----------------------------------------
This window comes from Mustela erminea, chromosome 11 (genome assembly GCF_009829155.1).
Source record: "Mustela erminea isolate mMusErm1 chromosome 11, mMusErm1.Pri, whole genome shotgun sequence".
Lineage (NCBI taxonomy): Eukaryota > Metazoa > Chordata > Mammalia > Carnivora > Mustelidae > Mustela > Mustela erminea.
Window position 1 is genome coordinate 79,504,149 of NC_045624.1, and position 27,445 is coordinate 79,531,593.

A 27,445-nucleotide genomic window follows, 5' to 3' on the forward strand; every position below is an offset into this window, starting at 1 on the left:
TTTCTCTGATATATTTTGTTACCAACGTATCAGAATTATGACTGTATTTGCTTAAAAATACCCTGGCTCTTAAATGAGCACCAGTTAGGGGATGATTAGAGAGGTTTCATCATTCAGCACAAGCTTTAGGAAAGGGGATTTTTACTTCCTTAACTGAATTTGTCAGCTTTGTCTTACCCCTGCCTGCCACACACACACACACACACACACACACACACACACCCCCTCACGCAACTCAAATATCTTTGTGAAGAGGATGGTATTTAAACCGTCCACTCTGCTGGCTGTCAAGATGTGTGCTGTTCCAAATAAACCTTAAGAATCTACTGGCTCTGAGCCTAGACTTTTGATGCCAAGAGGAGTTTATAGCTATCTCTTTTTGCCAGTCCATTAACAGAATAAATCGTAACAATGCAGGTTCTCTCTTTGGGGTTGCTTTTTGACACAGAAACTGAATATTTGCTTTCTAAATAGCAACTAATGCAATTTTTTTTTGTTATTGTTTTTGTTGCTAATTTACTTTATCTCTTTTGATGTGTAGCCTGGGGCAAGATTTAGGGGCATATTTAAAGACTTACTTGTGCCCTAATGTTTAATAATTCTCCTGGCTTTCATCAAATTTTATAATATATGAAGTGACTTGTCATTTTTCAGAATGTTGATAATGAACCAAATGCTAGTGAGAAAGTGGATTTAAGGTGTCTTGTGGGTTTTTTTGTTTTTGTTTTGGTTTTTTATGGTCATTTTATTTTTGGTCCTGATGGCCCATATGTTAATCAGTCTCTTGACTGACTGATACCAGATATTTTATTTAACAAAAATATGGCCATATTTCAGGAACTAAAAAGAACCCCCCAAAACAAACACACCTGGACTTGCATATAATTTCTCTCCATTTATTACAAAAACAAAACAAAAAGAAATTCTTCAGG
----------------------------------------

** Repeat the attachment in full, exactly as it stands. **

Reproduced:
This window comes from Mustela erminea, chromosome 11 (genome assembly GCF_009829155.1).
Source record: "Mustela erminea isolate mMusErm1 chromosome 11, mMusErm1.Pri, whole genome shotgun sequence".
Lineage (NCBI taxonomy): Eukaryota > Metazoa > Chordata > Mammalia > Carnivora > Mustelidae > Mustela > Mustela erminea.
Window position 1 is genome coordinate 79,504,149 of NC_045624.1, and position 27,445 is coordinate 79,531,593.

A 27,445-nucleotide genomic window follows, 5' to 3' on the forward strand; every position below is an offset into this window, starting at 1 on the left:
TTTCTCTGATATATTTTGTTACCAACGTATCAGAATTATGACTGTATTTGCTTAAAAATACCCTGGCTCTTAAATGAGCACCAGTTAGGGGATGATTAGAGAGGTTTCATCATTCAGCACAAGCTTTAGGAAAGGGGATTTTTACTTCCTTAACTGAATTTGTCAGCTTTGTCTTACCCCTGCCTGCCACACACACACACACACACACACACACACACACACCCCCTCACGCAACTCAAATATCTTTGTGAAGAGGATGGTATTTAAACCGTCCACTCTGCTGGCTGTCAAGATGTGTGCTGTTCCAAATAAACCTTAAGAATCTACTGGCTCTGAGCCTAGACTTTTGATGCCAAGAGGAGTTTATAGCTATCTCTTTTTGCCAGTCCATTAACAGAATAAATCGTAACAATGCAGGTTCTCTCTTTGGGGTTGCTTTTTGACACAGAAACTGAATATTTGCTTTCTAAATAGCAACTAATGCAATTTTTTTTTGTTATTGTTTTTGTTGCTAATTTACTTTATCTCTTTTGATGTGTAGCCTGGGGCAAGATTTAGGGGCATATTTAAAGACTTACTTGTGCCCTAATGTTTAATAATTCTCCTGGCTTTCATCAAATTTTATAATATATGAAGTGACTTGTCATTTTTCAGAATGTTGATAATGAACCAAATGCTAGTGAGAAAGTGGATTTAAGGTGTCTTGTGGGTTTTTTTGTTTTTGTTTTGGTTTTTTATGGTCATTTTATTTTTGGTCCTGATGGCCCATATGTTAATCAGTCTCTTGACTGACTGATACCAGATATTTTATTTAACAAAAATATGGCCATATTTCAGGAACTAAAAAGAACCCCCCAAAACAAACACACCTGGACTTGCATATAATTTCTCTCCATTTATTACAAAAACAAAACAAAAAGAAATTCTTCAGG